The Use of Internet by Diasporic Communities for Political Mobilization

The Use of Internet by Diasporic Communities for Political Mobilization

Maricarmen Sanchez (Florida International University, USA) and Sukumar Ganapati (Florida International University, USA)
Copyright: © 2014 |Pages: 13
DOI: 10.4018/978-1-4666-5942-1.ch046
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Abstract

This chapter analyzes how the Internet enables social and political mobilization of diasporic communities. Two diasporic communities—the Eritreans and the Iranians—form the empirical basis. The Eritrean diasporic community has used the Internet in their fight against Ethiopia and in their efforts to establish Eritrea as an independent country. The Iranian diasporic community used social networking, blogging, and other methods to politically mobilize amongst themselves in the host society and to mobilize their fellow countrymen in their homeland in the recent 2009 elections. The case studies illustrate how the Internet enables political mobilization that transcends time and space. Yet, the success of political mobilization depends on the diaspora's relationship with the homeland's government, their ability to create linkages, and their power relations.
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Introduction

I’ve been waiting a long time for this moment: to be able to sit down at my work table (a wobbly little table underneath a mango tree, at the rear of the yard) and speak calmly of Haiti, at length. Better yet: to speak of Haiti in Haiti

The above quote from the novel Down Among the Dead, by the Haitian-Quebecois author, Dany Laferriere, describes the writer’s feelings of nostalgia for his homeland while visiting Haiti for the first time in twenty years (as cited in Braziel & Mannur, 2003, p. 10). The nostalgic sentiment is a common feeling exhibited by many in the diaspora. Internet and related communication technologies have enabled the diasporic communities to fulfill such nostalgia virtually by keeping in touch with their homeland. Diasporic communities are able to communicate with their fellow countrymen regardless of location. This is a significant change from the traditional mediums of communication (i.e. letter, telephone, etc.) that were prevalent before the Internet revolution. The Internet enables people of common interest to unite, communicate with one another, and exchange ideas and information across a mass of people regardless of location, thus “breaking the bond of geography” (Issa-Salwe, 2006, p.55). The Internet is a venue in which diasporic communities are able to construct political identities and “social meaning by articulating and identifying with alternative discourses” (Issa-Salwe, 2006, p. 54). The use of Internet and other communications technologies by the diaspora to construct political identities and mobilize collective action is illustrative of cross-boundary collaboration to influence political processes in the homeland. The diaspora could be an engine to foster e-government through financial and technical assistance, despite limited Internet availability within the country (e.g. Rwanda, see Mwangi (2006)). Yet, extant literature on e-government exploring the role of the diaspora’s influence on cross-boundary collaboration of governance processes is limited. Examining the diaspora’s role is significant since they maintain intimate ties with the home country, partly emanating from their political identities.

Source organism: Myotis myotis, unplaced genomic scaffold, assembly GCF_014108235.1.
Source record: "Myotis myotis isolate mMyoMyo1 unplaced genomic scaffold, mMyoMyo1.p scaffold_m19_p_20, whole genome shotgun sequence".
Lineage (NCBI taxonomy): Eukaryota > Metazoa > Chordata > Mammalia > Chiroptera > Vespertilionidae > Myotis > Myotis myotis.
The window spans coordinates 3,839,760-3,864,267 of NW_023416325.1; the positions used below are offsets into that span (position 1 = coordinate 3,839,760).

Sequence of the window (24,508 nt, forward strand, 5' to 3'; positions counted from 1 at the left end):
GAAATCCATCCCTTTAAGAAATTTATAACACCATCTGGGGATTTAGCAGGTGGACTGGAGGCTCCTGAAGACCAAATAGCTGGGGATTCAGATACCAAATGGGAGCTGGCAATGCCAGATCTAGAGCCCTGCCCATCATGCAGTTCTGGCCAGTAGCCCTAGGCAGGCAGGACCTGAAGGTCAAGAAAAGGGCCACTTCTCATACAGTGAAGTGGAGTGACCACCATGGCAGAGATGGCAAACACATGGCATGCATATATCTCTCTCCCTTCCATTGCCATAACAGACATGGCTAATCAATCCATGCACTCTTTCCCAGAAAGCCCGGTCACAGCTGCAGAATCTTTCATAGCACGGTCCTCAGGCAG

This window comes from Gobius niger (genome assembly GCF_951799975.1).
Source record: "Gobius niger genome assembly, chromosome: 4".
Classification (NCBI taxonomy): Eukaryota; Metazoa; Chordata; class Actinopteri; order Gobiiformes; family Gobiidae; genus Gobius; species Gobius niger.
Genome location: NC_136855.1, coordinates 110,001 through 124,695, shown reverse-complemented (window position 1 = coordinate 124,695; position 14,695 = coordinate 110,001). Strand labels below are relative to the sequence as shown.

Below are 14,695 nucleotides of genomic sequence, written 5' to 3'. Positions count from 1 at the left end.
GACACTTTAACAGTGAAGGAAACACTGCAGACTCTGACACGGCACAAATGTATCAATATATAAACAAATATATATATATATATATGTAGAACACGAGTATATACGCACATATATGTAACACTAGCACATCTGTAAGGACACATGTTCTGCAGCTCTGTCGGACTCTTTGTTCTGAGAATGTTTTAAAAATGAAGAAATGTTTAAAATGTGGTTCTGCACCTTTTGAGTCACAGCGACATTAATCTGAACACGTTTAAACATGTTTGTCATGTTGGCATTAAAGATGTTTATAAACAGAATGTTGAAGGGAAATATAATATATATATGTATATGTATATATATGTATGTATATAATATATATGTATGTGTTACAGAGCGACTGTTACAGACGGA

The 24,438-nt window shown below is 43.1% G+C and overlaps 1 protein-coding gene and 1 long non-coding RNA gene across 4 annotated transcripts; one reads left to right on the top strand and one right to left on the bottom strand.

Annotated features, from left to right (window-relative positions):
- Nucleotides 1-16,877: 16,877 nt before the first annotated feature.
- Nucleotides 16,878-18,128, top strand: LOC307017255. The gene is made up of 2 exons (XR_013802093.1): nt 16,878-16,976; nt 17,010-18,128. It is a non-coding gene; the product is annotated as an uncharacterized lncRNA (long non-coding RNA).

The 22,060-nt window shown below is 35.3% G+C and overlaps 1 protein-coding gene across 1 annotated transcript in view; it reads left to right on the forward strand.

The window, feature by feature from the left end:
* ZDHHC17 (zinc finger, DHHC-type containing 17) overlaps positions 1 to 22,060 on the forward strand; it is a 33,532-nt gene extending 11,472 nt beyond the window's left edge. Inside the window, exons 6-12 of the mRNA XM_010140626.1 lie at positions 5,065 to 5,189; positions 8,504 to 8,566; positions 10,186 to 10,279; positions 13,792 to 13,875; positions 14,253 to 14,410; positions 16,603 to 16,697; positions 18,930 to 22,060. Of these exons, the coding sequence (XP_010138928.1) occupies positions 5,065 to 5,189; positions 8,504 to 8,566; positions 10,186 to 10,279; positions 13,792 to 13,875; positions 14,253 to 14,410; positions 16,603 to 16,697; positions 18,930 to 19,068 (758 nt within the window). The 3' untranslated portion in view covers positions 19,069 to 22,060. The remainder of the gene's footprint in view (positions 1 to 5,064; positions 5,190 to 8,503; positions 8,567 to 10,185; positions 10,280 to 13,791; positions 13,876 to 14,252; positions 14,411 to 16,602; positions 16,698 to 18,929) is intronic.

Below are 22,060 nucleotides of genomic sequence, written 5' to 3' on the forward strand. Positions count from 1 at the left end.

This chapter analyzes the role of the Internet in enabling social and political mobilization of diasporic communities to influence the governance processes in their home country. Social and political mobilization involves the collective action effort of the diasporic communities to influence the social and political processes in their country. The expatriates’ deep interest is partly a result of the nostalgia referenced above for development of the country. The Internet enables collective mobilization by transcending time and space that distances the diaspora. Two diasporic communities—the Eritreans and the Iranians—form the empirical basis for the chapter. The Eritrean diasporic community has used the Internet in their fight against Ethiopia and in their efforts to establish Eritrea as an independent country. The Iranian diasporic community used social networking, blogging, and other methods to politically mobilize amongst themselves in the host society and to mobilize their fellow countrymen in their homeland in the recent 2009 elections. The case studies illustrate how the Internet enables political mobilization that transcends time and space. We argue that a successful political mobilization depends on the diaspora’s relationship with the homeland government, their ability to create linkages, and their power relations.

The rest of the chapter is organized as follows. The next section provides a literature review of the use of the Internet in establishing identities of diasporic communities, particularly with respect to social and political mobilization. This is followed by a brief background on the historical context of Eritrean and Iranian diaspora. After this, the use of Internet for social and political mobilization of the Eritrean and Iranian diaspora is analyzed. The last section concludes with the lessons of the study for the role of the Internet in mobilizing collective action.

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